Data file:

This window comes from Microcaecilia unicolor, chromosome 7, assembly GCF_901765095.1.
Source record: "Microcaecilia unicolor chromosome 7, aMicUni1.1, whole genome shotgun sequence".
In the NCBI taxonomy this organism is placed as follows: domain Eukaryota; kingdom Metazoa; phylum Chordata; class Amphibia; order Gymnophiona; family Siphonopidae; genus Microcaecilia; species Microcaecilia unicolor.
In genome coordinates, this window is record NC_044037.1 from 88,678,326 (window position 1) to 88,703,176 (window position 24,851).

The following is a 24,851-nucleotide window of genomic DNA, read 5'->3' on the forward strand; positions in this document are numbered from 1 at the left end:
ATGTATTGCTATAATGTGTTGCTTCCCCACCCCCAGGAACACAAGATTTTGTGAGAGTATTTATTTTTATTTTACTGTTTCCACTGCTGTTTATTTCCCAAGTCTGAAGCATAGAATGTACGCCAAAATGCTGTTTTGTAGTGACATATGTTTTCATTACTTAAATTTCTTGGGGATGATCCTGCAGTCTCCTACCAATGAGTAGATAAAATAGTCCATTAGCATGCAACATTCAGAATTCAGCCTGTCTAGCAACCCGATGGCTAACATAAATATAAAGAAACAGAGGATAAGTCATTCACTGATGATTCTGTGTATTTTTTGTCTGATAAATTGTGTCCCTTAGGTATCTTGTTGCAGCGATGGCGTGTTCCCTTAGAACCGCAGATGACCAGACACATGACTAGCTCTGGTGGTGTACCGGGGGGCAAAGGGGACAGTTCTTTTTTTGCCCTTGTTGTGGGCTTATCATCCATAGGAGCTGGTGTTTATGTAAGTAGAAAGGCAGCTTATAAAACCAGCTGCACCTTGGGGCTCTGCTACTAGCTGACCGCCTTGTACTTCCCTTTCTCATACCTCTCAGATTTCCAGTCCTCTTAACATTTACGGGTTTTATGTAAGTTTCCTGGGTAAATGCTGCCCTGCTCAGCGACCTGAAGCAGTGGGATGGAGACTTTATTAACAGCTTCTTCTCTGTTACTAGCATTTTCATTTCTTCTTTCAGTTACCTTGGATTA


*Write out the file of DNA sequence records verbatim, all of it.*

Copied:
This window comes from Microcaecilia unicolor, chromosome 7, assembly GCF_901765095.1.
Source record: "Microcaecilia unicolor chromosome 7, aMicUni1.1, whole genome shotgun sequence".
In the NCBI taxonomy this organism is placed as follows: domain Eukaryota; kingdom Metazoa; phylum Chordata; class Amphibia; order Gymnophiona; family Siphonopidae; genus Microcaecilia; species Microcaecilia unicolor.
In genome coordinates, this window is record NC_044037.1 from 88,678,326 (window position 1) to 88,703,176 (window position 24,851).

The following is a 24,851-nucleotide window of genomic DNA, read 5'->3' on the forward strand; positions in this document are numbered from 1 at the left end:
ATGTATTGCTATAATGTGTTGCTTCCCCACCCCCAGGAACACAAGATTTTGTGAGAGTATTTATTTTTATTTTACTGTTTCCACTGCTGTTTATTTCCCAAGTCTGAAGCATAGAATGTACGCCAAAATGCTGTTTTGTAGTGACATATGTTTTCATTACTTAAATTTCTTGGGGATGATCCTGCAGTCTCCTACCAATGAGTAGATAAAATAGTCCATTAGCATGCAACATTCAGAATTCAGCCTGTCTAGCAACCCGATGGCTAACATAAATATAAAGAAACAGAGGATAAGTCATTCACTGATGATTCTGTGTATTTTTTGTCTGATAAATTGTGTCCCTTAGGTATCTTGTTGCAGCGATGGCGTGTTCCCTTAGAACCGCAGATGACCAGACACATGACTAGCTCTGGTGGTGTACCGGGGGGCAAAGGGGACAGTTCTTTTTTTGCCCTTGTTGTGGGCTTATCATCCATAGGAGCTGGTGTTTATGTAAGTAGAAAGGCAGCTTATAAAACCAGCTGCACCTTGGGGCTCTGCTACTAGCTGACCGCCTTGTACTTCCCTTTCTCATACCTCTCAGATTTCCAGTCCTCTTAACATTTACGGGTTTTATGTAAGTTTCCTGGGTAAATGCTGCCCTGCTCAGCGACCTGAAGCAGTGGGATGGAGACTTTATTAACAGCTTCTTCTCTGTTACTAGCATTTTCATTTCTTCTTTCAGTTACCTTGGATTA